I remember when my sister had her baby, and the absolute chasm of exhaustion and resulting depression that she fell into. Her doctor told her to “buck up.” Fortunately, she told that doctor to “f*** off” and found someone who listened. It made a world of difference. I’m proud of you for deciding to get help. And don’t let anyone tell you to buck up. You can’t buck up when you are so wrecked from exhaustion. You just can’t.

    katesaid September 29, 2008 at 10:54 pm

    Help is good. And you need it, and thus you should go get it.

    But.

    You’ve forgotten – and are to be forgiven for forgetting, given the sleep-deprivation and misery – how normal this is. I had moments like this, myself. Not many, and never more than moments, but moments when I really thought I was about to cause someone harm. And the hell of it was, I didn’t have any idea who might get harmed.

    Get help, and stay safe, and be well. Just remember that you’re not as alone and unusual as you might think, in the middle of the night.

    Stefanie September 29, 2008 at 11:01 pm

    Been there, bought the T-shirt. But for me it happened many nights with the twins. Elby was a good sleeper but the twins were relentless for months and months and I thought I would throw one through a window. Or more realistically my fantasy was to just drive away and not come back. I’d have to put one twin in a crib in their room and the other in my bed so that they would rile each other up even more then I’d cry awhile and then read my daughter stories while the babies screamed and then start again. It will get better but you do need sleep.

    Anonymous September 29, 2008 at 11:04 pm

    Please, please get your thyroid tested and not just your T3 and T4 but also TPO and TgA antibodies. You could have hyper or hypothyroid if your T3 and T4 are off and if you have antibodies you have Hashimoto’s thyroiditis and believe me it will get worse, much worse, before it gets better (with thyroid repacement).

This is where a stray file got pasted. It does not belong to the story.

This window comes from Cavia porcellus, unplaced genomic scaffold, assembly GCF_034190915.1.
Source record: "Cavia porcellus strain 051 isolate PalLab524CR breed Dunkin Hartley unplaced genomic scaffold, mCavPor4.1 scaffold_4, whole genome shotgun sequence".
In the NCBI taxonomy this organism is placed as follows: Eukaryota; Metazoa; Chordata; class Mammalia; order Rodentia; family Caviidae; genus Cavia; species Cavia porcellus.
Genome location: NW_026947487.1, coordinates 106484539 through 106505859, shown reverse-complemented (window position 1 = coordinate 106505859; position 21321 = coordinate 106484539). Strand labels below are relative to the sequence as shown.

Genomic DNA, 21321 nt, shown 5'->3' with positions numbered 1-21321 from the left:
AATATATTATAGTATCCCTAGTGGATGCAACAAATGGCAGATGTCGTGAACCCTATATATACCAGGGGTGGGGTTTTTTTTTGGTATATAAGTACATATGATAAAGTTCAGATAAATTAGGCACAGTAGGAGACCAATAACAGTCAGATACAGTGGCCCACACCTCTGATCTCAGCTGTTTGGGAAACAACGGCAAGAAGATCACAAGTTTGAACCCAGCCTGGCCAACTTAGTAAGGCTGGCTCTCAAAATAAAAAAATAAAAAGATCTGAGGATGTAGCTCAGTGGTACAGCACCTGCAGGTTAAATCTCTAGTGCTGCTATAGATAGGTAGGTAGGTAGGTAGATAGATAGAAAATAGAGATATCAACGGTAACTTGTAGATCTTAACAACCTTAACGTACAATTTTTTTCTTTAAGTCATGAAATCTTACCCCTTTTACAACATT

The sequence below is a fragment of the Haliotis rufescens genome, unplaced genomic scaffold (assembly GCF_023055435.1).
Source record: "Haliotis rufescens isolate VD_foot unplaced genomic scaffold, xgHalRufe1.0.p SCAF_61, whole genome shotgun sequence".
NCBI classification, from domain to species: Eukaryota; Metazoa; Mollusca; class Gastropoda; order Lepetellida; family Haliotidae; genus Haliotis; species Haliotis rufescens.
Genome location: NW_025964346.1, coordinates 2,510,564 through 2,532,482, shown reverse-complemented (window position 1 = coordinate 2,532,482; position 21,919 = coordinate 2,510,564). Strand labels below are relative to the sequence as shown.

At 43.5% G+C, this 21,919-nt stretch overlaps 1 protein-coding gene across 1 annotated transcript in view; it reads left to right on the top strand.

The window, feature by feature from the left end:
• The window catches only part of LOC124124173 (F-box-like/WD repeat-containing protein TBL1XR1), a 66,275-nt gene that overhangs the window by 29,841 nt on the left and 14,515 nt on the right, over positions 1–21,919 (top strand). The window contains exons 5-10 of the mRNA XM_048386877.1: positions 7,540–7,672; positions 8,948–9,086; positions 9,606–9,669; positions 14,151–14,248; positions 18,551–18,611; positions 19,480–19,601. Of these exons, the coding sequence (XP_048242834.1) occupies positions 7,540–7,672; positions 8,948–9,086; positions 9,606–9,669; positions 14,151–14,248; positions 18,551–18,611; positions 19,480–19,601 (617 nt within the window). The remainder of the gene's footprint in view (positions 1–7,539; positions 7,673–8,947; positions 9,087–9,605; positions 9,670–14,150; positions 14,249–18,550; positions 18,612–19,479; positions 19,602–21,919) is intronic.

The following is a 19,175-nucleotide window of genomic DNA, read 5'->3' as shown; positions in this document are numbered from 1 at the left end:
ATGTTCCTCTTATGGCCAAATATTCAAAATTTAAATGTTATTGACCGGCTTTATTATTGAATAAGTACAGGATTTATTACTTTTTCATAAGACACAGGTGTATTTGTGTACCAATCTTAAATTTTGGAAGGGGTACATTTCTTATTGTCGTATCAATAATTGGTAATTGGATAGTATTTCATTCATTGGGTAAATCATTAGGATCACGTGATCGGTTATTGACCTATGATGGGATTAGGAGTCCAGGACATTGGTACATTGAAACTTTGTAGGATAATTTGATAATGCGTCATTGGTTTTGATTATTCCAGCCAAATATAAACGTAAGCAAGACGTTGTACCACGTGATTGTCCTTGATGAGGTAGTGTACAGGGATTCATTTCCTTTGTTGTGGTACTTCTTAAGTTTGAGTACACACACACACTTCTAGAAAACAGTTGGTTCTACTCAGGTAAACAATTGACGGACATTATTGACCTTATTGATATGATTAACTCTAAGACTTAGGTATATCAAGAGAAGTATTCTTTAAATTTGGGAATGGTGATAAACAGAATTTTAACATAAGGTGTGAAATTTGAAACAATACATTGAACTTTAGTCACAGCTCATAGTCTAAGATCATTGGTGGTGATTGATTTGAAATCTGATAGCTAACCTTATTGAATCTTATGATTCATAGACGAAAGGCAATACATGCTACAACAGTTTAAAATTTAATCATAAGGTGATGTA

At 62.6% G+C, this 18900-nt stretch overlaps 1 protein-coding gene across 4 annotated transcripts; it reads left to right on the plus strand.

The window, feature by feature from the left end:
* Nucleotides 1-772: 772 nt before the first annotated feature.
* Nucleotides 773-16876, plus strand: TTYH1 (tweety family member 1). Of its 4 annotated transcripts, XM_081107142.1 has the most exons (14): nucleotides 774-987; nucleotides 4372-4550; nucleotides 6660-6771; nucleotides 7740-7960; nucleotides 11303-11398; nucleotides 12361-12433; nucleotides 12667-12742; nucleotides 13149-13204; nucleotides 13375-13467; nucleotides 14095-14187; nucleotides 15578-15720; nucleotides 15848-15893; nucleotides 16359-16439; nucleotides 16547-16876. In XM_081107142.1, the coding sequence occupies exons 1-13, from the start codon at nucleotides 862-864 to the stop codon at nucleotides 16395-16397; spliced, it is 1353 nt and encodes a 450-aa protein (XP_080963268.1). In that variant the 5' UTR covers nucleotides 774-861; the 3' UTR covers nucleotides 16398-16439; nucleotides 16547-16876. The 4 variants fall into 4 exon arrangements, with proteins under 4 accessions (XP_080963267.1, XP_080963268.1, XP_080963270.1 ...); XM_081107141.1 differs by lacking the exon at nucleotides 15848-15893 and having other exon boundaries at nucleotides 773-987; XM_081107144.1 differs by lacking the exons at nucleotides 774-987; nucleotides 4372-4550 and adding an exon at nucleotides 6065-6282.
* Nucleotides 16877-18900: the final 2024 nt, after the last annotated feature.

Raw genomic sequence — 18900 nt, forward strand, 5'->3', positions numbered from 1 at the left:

starrlife September 29, 2008 at 11:23 pm

    Don’t be too hard on yourself. Even if the H can’t do nights then you have to go to bed the minute he gets home. DO whatever you have to do! We’re with you.

    sara September 29, 2008 at 11:25 pm

    Me thinks you should give the lad a bottle. I know breast is best, but we all know plenty of healthy formula babies. How many healthy mom’s do you know that DON”T SLEEP?

    Sometimes it’s a compromise to take the best care of the ones we love. The best care is a healthy mom…no matter what he drinks from.

    Mr Lady September 30, 2008 at 12:17 am

    One: Good on ya. You’ll be glad.

    Two: As I am sure ever single other commenter said, I have so been there. Like, once a week at least. Okay, daily, I’ll admit it. Raising kids is WORK. It sucks sometimes. As long as you remember that and don’t beat yourself up too much, you’ll be fine little mama.

    Kelly September 30, 2008 at 12:30 am

    How brave you are and generous. Your honesty is a gift and an example for every mother. The one thing we wish with all our hearts to perfect, our parenting, is the one thing that tests us completely, rigorously, relentlessly. Until we recognize the impossibility of perfection( a wish we never give up)and decide that our best is what we have to offer, we suffer. Thank you for being such a fine person, for not letting fear or shame keep you suffering in silence. I admire you.

    for a different kind of girl September 30, 2008 at 1:44 am

    I can add nothing profound or different than what has already been said by so many before me, but I’ll say that I know these feelings and how terrifying they can feel as you sense them flitting across your mind. I wish you peace.

    rantsalamode September 30, 2008 at 7:14 am

    What an honest, courageous, vivid and amazing post. I’m definitely linking to it at the broadspot. It’s the type of honest reflection on post-partum depression and angst every woman should have the opportunity to read.

    Atlanta Mommy September 30, 2008 at 7:18 am

    You know, I remember feeling so sad during those long hours by myself with my baby. So incredibly lonely. I could see my neighbor’s kitchen window from mine. They were night owls, but the moment they turned their kitchen light off it was like the loneliness enveloped me. I had to face all those long nighttime hours by myself. I know how you feel, Catherine. There were brief, fleeting moments where I was so angry that my little Sunshine wouldn’t fall asleep. That I couldn’t fall asleep. That my husband wasn’t awake doing this. I wish I had had the courage to get help. Hugs!

    Sarah, Goon Squad Sarah September 30, 2008 at 8:30 am

    I have been there myself. Help is the right answer.

    *hug*

    Liz September 30, 2008 at 9:00 am

    i am with you on this.

    for me, it was hard to ask for help. but i’m glad you did.